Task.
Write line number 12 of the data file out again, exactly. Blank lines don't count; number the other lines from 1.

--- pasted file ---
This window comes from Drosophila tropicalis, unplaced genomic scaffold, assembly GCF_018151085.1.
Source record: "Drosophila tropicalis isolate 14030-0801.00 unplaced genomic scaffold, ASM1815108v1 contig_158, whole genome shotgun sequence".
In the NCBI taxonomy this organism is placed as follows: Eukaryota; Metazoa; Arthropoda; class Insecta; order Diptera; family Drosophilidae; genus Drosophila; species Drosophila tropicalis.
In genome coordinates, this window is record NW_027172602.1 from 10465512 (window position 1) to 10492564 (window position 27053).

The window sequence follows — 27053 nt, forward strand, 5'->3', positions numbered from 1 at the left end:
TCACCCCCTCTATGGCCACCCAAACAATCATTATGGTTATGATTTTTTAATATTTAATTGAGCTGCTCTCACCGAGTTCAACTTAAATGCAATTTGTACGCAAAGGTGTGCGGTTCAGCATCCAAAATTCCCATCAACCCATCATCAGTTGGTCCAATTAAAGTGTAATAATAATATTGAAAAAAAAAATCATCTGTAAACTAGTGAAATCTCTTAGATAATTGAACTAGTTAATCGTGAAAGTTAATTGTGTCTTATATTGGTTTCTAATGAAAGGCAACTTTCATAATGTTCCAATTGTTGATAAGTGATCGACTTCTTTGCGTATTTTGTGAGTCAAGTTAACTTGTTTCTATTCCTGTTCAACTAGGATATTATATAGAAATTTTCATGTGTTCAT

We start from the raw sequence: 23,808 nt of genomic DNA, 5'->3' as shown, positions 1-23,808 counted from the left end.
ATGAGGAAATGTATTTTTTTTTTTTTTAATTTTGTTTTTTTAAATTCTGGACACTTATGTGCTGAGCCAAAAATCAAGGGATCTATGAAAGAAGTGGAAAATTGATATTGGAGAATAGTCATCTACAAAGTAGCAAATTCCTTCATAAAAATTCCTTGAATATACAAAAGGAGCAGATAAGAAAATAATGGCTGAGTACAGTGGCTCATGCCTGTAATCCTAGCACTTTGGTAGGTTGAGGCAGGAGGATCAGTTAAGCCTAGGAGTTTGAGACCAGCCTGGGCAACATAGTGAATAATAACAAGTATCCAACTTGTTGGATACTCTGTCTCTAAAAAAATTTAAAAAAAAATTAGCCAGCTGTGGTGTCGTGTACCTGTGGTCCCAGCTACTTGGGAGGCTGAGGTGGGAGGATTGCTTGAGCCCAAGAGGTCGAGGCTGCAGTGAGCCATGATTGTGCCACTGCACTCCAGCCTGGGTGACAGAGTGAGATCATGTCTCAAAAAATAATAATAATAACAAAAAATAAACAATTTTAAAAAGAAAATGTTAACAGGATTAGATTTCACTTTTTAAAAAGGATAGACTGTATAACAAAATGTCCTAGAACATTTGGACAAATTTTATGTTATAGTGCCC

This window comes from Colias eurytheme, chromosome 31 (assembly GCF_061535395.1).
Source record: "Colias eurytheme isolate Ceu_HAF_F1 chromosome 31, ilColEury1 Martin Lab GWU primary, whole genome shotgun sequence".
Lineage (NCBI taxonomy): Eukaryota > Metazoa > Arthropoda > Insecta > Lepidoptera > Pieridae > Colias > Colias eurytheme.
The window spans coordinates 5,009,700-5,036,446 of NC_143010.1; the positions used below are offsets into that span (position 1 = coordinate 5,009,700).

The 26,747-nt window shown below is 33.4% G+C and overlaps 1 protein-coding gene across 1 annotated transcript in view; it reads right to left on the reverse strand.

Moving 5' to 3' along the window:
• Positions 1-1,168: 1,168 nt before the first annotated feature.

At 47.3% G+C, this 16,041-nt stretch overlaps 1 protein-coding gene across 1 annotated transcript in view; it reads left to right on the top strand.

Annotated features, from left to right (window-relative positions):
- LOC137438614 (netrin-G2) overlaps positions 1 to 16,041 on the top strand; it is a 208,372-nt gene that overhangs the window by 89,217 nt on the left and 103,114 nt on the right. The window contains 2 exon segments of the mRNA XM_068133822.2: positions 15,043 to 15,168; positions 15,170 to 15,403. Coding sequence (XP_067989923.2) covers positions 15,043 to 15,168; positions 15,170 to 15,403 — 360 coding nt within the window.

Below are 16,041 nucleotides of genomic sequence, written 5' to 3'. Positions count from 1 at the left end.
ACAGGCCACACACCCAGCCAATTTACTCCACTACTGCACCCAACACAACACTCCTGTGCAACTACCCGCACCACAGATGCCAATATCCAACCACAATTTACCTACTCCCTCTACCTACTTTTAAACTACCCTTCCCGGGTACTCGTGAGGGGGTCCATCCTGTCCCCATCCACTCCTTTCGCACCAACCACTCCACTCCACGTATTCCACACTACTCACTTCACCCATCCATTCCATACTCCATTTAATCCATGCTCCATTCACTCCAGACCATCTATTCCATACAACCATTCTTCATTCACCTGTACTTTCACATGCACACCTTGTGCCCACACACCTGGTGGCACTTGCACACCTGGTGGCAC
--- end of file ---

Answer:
The window spans coordinates 5,009,700-5,036,446 of NC_143010.1; the positions used below are offsets into that span (position 1 = coordinate 5,009,700).